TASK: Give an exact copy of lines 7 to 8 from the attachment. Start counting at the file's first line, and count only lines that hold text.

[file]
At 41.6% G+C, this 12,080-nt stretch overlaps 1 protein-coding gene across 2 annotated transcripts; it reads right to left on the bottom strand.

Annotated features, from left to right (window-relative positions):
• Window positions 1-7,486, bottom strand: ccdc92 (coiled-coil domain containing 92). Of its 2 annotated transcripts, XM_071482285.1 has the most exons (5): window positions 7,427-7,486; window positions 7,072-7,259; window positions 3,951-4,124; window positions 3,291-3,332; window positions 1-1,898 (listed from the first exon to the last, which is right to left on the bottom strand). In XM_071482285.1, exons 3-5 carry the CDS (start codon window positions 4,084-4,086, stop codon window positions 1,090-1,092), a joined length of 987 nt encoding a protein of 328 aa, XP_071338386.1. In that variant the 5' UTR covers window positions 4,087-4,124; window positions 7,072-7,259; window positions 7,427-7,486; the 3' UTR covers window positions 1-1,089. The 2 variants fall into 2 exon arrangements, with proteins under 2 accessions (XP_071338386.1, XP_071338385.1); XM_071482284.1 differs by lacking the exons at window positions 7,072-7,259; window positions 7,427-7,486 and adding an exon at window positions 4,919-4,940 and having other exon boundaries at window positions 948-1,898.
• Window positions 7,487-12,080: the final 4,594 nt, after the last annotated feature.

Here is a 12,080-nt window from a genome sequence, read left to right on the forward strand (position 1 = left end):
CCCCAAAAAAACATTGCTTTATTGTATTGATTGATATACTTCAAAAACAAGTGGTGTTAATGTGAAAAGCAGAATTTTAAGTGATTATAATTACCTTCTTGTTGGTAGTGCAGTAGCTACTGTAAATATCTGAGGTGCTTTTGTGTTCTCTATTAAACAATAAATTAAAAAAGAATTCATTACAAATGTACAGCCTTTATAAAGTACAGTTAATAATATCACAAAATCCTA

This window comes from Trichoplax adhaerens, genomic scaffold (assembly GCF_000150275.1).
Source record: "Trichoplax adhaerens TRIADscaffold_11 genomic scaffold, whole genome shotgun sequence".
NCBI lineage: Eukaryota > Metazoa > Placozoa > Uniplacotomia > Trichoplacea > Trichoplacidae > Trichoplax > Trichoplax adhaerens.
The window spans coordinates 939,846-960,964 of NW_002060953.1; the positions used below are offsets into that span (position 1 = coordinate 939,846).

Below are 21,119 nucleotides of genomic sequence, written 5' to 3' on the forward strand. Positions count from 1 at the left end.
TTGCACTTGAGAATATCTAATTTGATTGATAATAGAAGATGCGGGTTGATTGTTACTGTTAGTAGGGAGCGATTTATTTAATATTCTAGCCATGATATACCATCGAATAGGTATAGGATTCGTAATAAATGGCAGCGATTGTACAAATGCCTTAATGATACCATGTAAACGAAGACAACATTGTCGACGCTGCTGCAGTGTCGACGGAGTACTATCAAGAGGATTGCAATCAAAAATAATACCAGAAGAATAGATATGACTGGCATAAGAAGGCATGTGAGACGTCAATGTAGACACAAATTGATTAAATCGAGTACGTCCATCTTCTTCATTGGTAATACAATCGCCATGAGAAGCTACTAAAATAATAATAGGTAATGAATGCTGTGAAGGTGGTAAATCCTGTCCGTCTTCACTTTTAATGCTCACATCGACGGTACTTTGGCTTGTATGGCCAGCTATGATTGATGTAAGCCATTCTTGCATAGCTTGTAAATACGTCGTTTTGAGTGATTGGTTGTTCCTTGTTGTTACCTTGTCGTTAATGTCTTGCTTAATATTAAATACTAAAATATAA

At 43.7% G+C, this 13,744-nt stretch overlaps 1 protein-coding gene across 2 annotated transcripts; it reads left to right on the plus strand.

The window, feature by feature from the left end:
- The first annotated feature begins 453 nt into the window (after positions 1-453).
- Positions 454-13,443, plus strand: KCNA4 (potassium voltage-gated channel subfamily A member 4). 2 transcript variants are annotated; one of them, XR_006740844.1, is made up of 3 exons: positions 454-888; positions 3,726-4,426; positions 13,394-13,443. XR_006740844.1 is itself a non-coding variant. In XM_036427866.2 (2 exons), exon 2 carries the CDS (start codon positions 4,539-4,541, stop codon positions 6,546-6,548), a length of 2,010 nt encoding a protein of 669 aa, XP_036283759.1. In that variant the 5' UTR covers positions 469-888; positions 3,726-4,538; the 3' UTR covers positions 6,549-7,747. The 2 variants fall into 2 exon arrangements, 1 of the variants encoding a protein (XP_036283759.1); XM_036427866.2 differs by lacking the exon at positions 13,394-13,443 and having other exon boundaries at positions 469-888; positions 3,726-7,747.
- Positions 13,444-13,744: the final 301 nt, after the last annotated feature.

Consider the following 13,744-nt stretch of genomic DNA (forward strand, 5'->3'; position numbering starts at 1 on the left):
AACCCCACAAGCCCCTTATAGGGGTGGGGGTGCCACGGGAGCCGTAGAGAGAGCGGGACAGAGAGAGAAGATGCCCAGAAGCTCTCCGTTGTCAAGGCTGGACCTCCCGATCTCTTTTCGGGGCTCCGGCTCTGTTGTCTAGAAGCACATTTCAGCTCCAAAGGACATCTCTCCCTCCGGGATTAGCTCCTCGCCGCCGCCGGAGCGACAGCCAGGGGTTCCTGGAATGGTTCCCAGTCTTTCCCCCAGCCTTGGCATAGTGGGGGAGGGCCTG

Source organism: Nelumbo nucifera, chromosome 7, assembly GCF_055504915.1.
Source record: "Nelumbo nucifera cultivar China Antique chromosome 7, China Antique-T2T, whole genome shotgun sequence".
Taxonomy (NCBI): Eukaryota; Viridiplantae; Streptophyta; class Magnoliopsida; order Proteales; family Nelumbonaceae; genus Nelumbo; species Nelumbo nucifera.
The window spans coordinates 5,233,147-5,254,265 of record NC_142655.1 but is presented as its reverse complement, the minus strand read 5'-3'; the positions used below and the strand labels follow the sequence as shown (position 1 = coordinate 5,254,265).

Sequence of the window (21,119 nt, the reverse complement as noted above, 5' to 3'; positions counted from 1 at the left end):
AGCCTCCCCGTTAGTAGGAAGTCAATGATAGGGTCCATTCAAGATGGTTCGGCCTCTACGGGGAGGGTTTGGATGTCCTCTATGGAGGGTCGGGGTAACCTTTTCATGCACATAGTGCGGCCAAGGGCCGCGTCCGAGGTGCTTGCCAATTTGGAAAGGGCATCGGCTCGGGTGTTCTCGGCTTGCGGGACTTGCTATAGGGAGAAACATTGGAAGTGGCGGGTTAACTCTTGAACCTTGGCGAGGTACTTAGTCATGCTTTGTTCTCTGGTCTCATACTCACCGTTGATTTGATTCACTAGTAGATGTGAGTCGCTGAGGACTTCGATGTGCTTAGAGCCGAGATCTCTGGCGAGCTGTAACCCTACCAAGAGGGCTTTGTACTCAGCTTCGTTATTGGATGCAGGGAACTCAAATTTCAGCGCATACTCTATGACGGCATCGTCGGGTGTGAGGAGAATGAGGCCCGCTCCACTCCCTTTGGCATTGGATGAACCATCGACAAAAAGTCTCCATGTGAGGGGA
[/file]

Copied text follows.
This window comes from Trichoplax adhaerens, genomic scaffold (assembly GCF_000150275.1).
Source record: "Trichoplax adhaerens TRIADscaffold_11 genomic scaffold, whole genome shotgun sequence".